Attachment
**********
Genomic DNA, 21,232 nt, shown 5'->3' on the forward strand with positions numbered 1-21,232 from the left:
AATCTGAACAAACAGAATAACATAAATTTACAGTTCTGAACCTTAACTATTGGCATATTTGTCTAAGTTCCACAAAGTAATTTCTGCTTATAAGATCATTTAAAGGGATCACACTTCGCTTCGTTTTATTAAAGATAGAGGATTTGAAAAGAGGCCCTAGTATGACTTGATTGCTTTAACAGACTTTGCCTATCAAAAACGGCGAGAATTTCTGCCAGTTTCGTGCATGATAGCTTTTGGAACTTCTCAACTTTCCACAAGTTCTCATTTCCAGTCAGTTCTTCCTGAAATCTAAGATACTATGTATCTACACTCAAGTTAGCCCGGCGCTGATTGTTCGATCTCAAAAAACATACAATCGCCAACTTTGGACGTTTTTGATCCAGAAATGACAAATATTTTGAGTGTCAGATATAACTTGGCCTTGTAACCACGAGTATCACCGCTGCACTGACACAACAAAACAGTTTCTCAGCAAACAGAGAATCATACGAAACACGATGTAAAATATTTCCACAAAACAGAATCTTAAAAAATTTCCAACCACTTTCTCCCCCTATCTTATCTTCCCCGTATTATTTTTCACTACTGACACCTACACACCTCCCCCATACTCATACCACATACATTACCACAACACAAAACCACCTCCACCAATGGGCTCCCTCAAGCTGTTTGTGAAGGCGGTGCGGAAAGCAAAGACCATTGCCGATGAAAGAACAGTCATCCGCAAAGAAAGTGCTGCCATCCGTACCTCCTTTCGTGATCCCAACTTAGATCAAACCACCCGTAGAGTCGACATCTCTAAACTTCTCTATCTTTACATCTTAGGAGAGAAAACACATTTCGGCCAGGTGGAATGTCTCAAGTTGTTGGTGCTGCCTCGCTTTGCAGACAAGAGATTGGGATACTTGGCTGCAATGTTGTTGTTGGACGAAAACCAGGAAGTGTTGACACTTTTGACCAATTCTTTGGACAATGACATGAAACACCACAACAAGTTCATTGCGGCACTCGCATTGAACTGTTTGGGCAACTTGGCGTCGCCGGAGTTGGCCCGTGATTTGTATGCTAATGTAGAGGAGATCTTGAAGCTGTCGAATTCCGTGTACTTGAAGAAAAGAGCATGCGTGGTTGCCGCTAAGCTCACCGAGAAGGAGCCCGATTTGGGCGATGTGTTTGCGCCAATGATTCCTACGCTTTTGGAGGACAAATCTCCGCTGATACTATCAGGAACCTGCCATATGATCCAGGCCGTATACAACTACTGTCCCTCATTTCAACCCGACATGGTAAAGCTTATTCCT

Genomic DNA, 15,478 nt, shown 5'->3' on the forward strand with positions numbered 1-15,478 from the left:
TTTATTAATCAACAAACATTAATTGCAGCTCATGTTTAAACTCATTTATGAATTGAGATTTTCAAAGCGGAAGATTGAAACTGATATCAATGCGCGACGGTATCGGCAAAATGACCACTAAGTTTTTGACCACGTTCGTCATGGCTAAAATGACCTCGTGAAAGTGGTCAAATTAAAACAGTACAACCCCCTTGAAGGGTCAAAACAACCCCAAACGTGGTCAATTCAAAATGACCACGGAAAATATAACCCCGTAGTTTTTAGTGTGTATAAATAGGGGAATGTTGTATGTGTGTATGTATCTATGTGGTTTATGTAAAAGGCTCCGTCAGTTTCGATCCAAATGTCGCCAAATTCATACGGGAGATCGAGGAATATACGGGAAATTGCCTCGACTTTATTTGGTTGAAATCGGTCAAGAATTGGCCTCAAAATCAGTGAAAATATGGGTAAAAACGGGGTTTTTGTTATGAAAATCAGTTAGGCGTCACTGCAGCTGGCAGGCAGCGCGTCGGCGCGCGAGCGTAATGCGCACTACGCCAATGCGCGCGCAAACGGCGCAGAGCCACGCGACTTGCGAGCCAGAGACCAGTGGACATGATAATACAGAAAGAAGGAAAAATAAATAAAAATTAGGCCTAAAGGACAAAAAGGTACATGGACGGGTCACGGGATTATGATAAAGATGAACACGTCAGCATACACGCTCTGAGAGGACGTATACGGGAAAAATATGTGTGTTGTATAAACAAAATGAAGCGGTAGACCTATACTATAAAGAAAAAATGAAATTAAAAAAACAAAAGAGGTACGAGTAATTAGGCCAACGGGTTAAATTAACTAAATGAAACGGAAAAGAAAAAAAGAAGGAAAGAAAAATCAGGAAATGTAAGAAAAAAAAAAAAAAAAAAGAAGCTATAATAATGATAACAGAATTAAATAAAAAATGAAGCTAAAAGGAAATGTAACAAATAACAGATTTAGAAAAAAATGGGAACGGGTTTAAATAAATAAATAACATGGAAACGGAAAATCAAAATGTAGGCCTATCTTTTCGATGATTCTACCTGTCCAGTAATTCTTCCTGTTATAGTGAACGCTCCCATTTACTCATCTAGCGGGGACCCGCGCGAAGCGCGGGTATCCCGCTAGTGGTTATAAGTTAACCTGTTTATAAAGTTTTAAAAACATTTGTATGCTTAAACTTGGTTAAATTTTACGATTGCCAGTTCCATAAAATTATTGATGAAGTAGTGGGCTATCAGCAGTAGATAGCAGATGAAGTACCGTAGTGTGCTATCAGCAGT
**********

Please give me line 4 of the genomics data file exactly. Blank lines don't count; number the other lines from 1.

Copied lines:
TTTATTAATCAACAAACATTAATTGCAGCTCATGTTTAAACTCATTTATGAATTGAGATTTTCAAAGCGGAAGATTGAAACTGATATCAATGCGCGACGGTATCGGCAAAATGACCACTAAGTTTTTGACCACGTTCGTCATGGCTAAAATGACCTCGTGAAAGTGGTCAAATTAAAACAGTACAACCCCCTTGAAGGGTCAAAACAACCCCAAACGTGGTCAATTCAAAATGACCACGGAAAATATAACCCCGTAGTTTTTAGTGTGTATAAATAGGGGAATGTTGTATGTGTGTATGTATCTATGTGGTTTATGTAAAAGGCTCCGTCAGTTTCGATCCAAATGTCGCCAAATTCATACGGGAGATCGAGGAATATACGGGAAATTGCCTCGACTTTATTTGGTTGAAATCGGTCAAGAATTGGCCTCAAAATCAGTGAAAATATGGGTAAAAACGGGGTTTTTGTTATGAAAATCAGTTAGGCGTCACTGCAGCTGGCAGGCAGCGCGTCGGCGCGCGAGCGTAATGCGCACTACGCCAATGCGCGCGCAAACGGCGCAGAGCCACGCGACTTGCGAGCCAGAGACCAGTGGACATGATAATACAGAAAGAAGGAAAAATAAATAAAAATTAGGCCTAAAGGACAAAAAGGTACATGGACGGGTCACGGGATTATGATAAAGATGAACACGTCAGCATACACGCTCTGAGAGGACGTATACGGGAAAAATATGTGTGTTGTATAAACAAAATGAAGCGGTAGACCTATACTATAAAGAAAAAATGAAATTAAAAAAACAAAAGAGGTACGAGTAATTAGGCCAACGGGTTAAATTAACTAAATGAAACGGAAAAGAAAAAAAGAAGGAAAGAAAAATCAGGAAATGTAAGAAAAAAAAAAAAAAAAAAGAAGCTATAATAATGATAACAGAATTAAATAAAAAATGAAGCTAAAAGGAAATGTAACAAATAACAGATTTAGAAAAAAATGGGAACGGGTTTAAATAAATAAATAACATGGAAACGGAAAATCAAAATGTAGGCCTATCTTTTCGATGATTCTACCTGTCCAGTAATTCTTCCTGTTATAGTGAACGCTCCCATTTACTCATCTAGCGGGGACCCGCGCGAAGCGCGGGTATCCCGCTAGTGGTTATAAGTTAACCTGTTTATAAAGTTTTAAAAACATTTGTATGCTTAAACTTGGTTAAATTTTACGATTGCCAGTTCCATAAAATTATTGATGAAGTAGTGGGCTATCAGCAGTAGATAGCAGATGAAGTACCGTAGTGTGCTATCAGCAGT